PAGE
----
Leading the list were Temple Grandin (autism and Asperger’s), Iris (dementia/Alzheimer’s), Milk (gay, lesbian, bisexual issues), and Ordinary People (suicide & death and grieving). The categories of the most highly regarded movies were substance abuse, death and grieving, and adult development. Many of the films were commercial successes, winning best picture awards. The complete list of 324 films covering 31 disorders and life challenges can be found in Self-Help that Works (Norcross et al., 2012).

Psychologists' Top-Rated Self-Help Films

1. Temple Grandin (Autism & Asperger’s)
2. Iris (dementia/Alzheimer’s)
3. Milk (gay, lesbian, bisexual issues)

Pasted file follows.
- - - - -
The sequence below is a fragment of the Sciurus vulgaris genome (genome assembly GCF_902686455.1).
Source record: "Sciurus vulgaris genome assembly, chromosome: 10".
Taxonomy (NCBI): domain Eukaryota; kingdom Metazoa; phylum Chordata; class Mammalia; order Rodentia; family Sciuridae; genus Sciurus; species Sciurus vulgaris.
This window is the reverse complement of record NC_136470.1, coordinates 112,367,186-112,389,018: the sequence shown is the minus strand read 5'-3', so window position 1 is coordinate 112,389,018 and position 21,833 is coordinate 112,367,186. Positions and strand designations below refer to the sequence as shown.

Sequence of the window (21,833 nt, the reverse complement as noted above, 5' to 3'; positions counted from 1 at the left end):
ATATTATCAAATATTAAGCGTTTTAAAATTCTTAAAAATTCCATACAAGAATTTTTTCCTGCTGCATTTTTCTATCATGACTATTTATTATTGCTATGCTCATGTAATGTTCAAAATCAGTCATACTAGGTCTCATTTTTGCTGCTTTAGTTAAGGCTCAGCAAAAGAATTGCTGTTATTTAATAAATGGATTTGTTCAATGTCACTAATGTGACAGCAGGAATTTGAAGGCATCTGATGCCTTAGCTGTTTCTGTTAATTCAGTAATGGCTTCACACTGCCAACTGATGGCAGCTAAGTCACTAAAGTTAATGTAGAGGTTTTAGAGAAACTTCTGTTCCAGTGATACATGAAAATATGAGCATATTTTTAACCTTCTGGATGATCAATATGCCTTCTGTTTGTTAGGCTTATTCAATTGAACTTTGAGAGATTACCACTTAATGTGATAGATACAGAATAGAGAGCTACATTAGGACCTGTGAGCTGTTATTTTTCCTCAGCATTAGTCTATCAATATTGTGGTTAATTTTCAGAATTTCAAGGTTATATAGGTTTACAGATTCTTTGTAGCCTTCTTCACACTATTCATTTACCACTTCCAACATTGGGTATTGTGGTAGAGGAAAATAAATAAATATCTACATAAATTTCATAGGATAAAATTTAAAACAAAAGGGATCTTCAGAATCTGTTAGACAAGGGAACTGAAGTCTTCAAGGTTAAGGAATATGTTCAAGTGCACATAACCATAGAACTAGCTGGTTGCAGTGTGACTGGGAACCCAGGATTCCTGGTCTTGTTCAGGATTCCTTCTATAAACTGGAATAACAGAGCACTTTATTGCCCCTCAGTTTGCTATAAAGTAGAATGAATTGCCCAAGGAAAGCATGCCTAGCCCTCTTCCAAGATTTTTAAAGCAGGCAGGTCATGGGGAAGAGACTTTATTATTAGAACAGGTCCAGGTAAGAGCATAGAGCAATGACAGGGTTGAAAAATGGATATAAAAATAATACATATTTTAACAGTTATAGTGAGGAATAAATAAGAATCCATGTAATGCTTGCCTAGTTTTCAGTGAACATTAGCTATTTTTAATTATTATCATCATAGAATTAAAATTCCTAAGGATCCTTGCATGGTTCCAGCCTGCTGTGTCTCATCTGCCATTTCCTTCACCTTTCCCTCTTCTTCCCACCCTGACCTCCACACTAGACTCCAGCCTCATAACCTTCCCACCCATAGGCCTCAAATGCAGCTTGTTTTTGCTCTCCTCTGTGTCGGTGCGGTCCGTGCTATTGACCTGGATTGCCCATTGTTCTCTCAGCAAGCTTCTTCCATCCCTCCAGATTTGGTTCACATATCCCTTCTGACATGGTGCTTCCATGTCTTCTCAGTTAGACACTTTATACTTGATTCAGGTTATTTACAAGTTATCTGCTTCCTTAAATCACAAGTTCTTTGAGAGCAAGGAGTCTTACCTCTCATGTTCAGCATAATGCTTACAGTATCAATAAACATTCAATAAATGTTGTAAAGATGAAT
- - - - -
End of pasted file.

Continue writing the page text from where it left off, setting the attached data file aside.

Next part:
4. Ordinary People (suicide/death & grieving)
5. I Never Sang for My Father (men’s issues)
6. On Golden Pond (aging)
7. Billy Elliot (men’s issues)
8. Away from Her (dementia/Alzheimer’s)
9. The Joy Luck Club (families & stepfamilies)
10. The Squid and the Whale (divorce)
11. The Trip to the Bountiful (adult development)
12. The Soloist (schizophrenia)
13. In the Valley of Elah (posttraumatic stress disorder)
14. The Lost Weekend (substance abuse)
15. Days of Wine and Roses (substance abuse)
16. Angels in America (gay, lesbian, bisexual issues)
17. The Notebook (dementia/Alzheimer’s)
18. Stand by Me (teenagers & parenting)
19. Life as a House (families & stepfamilies)
20. Requiem for a Dream (substance abuse)
21. Corrina, Corrina (death & grieving)
22. October Sky (men’s issues)
23. A Beautiful Mind (schizophrenia)